Language and Literacy ESL Roundup!

Language and Literacy ESL Roundup!

If you’re an ESL teacher who missed this year’s Language & Literacy conference, or if you just weren’t able to make it to all of the sessions, have no fear! All of the conference sessions were recorded, so even though the conference is over, you can still continue to learn with and from your ESL colleagues. Check out the videos and resources from these ESL-focused sessions for ideas to invigorate your teaching this winter.

Visit the full Language & Literacy 2022 playlist to watch all the recorded sessions from the conference!

Teachers Helping Teachers Help Learners to Write

Presented by Miriam Bosveld, Academic Adult Program Robbinsdale and Susan Telander, Metro South ABE

Writing is difficult for learners. Reading and Listening are receptive, the learner can stay quiet if they prefer. Writing and Speaking are productive. Speaking can be awkward for learners, but the spoken word disappears into the air. Writing, on the other hand, is visible. Many learners would prefer not to see their mistakes in print! Also, many learners struggle with how to get started and how to organize their thoughts. The presenters don’t have all the answers but do have some good ideas based on 15 years of teaching Beginner and Intermediate level ESL. This workshop provides a thoughtful look at writing in a Beginning to Intermediate ESL classroom and some concrete ideas as to how we can help learners. They even tackle the big question…should learners use their phones to write?

Reading Routines for English Language Learners

Presented by Mara Martinson, Minneapolis Adult Education

Explore reading routines meant to support ELL students, including a presentation of CCRS based routines that allow students to develop skills in phonemic awareness, fluency, and comprehension. The goal of this presentation is to help teachers develop routines which build reading skills and empower students–especially with low levels of English–to communicate their reading strengths and goals.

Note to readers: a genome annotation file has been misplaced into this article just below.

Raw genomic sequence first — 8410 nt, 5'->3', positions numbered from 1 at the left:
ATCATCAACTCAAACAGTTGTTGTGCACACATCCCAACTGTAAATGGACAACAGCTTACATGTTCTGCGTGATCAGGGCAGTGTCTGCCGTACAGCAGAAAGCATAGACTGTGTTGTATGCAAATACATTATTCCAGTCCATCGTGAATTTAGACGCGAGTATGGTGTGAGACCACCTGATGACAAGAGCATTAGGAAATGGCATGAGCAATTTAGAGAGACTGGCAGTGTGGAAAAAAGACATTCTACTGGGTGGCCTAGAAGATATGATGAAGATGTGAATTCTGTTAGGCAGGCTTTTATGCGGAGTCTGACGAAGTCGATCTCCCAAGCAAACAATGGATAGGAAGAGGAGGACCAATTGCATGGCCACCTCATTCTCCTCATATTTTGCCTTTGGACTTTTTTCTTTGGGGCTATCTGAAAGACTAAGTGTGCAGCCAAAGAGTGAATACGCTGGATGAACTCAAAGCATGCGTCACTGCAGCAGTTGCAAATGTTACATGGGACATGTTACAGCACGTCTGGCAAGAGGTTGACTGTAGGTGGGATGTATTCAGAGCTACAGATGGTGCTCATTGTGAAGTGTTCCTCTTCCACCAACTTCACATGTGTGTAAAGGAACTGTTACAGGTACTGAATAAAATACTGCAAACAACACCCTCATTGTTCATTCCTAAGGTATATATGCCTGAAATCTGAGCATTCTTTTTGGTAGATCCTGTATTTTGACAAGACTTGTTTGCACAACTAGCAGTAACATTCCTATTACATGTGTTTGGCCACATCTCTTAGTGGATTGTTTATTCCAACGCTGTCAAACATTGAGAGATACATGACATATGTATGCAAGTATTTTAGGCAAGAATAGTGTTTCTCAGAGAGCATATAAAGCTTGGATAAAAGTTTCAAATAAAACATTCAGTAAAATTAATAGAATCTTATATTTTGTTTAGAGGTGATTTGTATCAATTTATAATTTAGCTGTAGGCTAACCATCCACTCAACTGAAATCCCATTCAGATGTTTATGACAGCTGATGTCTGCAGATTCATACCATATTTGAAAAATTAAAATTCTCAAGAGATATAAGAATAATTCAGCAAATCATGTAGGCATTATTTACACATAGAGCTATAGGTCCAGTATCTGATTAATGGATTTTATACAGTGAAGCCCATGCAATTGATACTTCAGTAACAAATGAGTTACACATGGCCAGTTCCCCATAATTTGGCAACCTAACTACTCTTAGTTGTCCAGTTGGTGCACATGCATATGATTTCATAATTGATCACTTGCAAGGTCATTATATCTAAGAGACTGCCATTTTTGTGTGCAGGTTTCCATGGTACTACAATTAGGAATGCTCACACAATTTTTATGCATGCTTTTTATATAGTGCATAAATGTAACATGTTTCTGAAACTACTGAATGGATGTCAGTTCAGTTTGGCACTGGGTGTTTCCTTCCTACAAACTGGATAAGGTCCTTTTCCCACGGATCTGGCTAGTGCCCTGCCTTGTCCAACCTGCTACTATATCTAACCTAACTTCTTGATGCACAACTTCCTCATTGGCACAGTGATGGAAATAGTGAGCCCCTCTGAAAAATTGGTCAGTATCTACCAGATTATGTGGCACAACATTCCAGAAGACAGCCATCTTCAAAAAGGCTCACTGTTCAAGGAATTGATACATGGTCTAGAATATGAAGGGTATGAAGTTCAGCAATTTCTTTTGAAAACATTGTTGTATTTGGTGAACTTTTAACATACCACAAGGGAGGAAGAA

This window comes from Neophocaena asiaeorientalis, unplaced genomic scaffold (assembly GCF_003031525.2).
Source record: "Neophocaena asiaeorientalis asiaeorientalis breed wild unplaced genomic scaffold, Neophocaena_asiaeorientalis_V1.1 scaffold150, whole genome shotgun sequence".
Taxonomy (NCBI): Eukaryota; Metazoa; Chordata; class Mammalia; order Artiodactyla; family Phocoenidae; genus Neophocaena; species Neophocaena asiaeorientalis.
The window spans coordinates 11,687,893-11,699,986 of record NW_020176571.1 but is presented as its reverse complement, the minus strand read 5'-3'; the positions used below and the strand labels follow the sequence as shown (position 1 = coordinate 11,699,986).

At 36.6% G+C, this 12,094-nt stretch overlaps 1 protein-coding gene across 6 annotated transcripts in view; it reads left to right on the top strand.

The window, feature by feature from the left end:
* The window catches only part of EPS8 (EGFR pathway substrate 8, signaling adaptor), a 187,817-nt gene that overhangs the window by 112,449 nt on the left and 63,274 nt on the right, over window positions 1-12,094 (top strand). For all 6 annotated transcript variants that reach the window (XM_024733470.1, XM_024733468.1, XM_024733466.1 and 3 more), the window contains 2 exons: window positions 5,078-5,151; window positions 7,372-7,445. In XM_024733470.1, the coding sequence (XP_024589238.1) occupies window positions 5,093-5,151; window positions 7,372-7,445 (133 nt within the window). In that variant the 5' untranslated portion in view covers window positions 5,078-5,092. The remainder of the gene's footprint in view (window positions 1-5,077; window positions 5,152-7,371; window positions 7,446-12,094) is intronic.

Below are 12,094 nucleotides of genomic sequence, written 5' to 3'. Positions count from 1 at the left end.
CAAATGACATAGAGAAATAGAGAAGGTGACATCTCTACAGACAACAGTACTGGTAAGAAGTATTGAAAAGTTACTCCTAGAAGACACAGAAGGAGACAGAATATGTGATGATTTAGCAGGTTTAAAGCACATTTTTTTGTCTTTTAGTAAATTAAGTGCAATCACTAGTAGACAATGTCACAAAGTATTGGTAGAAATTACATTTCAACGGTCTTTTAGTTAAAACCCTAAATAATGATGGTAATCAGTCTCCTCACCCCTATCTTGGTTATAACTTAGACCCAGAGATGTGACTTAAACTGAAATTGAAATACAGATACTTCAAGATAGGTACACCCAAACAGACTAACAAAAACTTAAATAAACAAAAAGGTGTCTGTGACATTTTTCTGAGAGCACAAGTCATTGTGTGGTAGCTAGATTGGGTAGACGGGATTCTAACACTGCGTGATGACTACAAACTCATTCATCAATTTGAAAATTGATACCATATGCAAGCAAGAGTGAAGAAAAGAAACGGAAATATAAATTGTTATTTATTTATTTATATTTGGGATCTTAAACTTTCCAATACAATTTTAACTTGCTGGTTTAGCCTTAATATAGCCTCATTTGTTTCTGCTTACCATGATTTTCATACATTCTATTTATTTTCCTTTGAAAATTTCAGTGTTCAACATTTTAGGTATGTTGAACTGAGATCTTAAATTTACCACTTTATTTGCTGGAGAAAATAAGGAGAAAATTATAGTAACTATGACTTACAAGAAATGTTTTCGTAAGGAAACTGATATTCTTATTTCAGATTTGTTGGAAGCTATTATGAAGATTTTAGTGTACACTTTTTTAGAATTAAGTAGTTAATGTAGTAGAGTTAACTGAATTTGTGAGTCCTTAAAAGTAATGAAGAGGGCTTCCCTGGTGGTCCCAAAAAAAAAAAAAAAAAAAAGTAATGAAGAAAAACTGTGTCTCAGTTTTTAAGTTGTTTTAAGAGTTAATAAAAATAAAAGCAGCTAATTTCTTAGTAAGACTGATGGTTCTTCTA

CCRS Speaking and Listening Activities for Literacy Level Learners

Presented by Andrea Echelberger, Robbinsdale Adult Academic Program and Nicki Olalde, Lyndale Education Program

With so much to teach in a literacy level classroom, speaking and listening can easily take a backseat to reading and writing. But speaking and listening form the foundation for building strong literacy skill, and are essential for learners engaging in and feeling safe in school and broader activities. This session shares several speaking and listening activities specifically designed for literacy level learners, and draws clear connections between the activities and the CCR standards for speaking and listening. The presenters share scaffolding strategies to support learners, and recommendations for how the activities can become regular parts of classroom routines.

Translanguaging as an Antiracist Practice

Presented by Cydnee Sanders and Betsy Parrish, Hamline University

Many of us have heard the terms antiracist and translanguaging, but how do these two frameworks intersect? This session goes beyond defining antiracism and explores how the research around “Translanguaging” by Ofelia García (2017) provides us with tools to change the way we approach teaching. Translanguaging is when learners make use of their full linguistic toolkit to make meaning and communicate ideas effectively, and where educators place value equally on all of learners’ languages. Explore how to apply translanguaging practices in order to create more equitable classrooms for all adult learners.

The Mirroring Project: A Pronunciation Approach for In-class, Online, Group or Individual Pronunciation Instruction

Presented by Colleen Meyers, Literacy Minnesota and Suzanne McCurdy, UMN

L2 learners often identify pronunciation as one of the largest obstacles to being understood, especially in this environment of mask-wearing and remote technology. What can we do to support our students in achieving a more user-friendly pronunciation?

This interactive workshop introduces an approach known as mirroring, in which L2 learners identify a model and practice “being” the person whom they have chosen. The presenters introduce the approach and guide teachers step-by-step through the implementation of the approach with their learners, whether the setting is online, in-person, with groups, or tutoring individuals.

Andrea Echelberger, Literacy Teacher Robbinsdale Adult Academic Program